The dissatisfied missionary passed a sleepless night; he murmured and repined; he was not willing to ascribe praise to his Roman Catholic brethren, nor to admit their right to claim the promise of our Lord to be with them unto the end. The result was that he resisted the spirit, and allowed this second visitation to pass by, leaving him more self-determined than before. Therefore, with the dawn of day, he resolutely dismissed the subject, with emphasis asserting: "I am a Protestant; I will live and work with my Protestant brethren. We must admit nothing on the part of our adversaries; we must make our claims as bold as theirs."

When, therefore, a few days after, Della renewed the subject, he was prepared to quiet her scruples.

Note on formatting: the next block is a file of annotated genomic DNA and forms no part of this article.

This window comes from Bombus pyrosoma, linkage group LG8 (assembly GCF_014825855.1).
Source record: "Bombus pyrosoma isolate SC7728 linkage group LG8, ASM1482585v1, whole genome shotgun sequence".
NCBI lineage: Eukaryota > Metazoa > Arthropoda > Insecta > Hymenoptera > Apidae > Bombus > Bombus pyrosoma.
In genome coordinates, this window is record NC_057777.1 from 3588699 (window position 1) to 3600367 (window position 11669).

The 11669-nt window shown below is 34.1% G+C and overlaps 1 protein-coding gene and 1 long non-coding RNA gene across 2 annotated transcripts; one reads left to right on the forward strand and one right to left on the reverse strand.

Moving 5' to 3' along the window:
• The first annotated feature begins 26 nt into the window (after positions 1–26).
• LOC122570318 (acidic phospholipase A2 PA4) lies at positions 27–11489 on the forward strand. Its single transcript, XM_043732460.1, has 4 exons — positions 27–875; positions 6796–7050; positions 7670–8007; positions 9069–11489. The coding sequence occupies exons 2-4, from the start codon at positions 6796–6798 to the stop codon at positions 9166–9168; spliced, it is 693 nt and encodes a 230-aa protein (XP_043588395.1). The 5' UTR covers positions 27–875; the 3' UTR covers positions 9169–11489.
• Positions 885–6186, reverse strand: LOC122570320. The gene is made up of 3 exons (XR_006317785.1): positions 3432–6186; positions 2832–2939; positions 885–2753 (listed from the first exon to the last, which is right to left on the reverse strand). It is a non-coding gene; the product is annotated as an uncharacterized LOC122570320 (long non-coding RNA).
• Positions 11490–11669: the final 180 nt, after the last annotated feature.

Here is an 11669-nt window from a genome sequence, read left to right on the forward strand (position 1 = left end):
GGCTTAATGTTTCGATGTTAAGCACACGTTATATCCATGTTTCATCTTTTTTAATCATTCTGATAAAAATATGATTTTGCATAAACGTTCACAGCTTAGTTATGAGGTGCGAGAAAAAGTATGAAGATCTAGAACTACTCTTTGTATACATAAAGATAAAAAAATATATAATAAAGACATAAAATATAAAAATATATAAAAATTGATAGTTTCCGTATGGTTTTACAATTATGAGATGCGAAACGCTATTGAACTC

"And is their success, then, so really wonderful as this gentleman declares?" she inquired.

"Not at all. Doubtless in many places they do gain a temporary success, but this is easily accounted for. The Catholic religion lies in outward observances. They have so much show and ceremony that the ignorant native is necessarily attracted. The dress, altar, lights, bell, all have their part in alluring the curious. They think there must be some great mystery connected with so much paraphernalia. They are naturally willing to be let into the secret. But there is nothing in it at all to convert the heart or convince the understanding. When these useless accessories are removed, the converted heathen, as he is called, relapses into barbarism."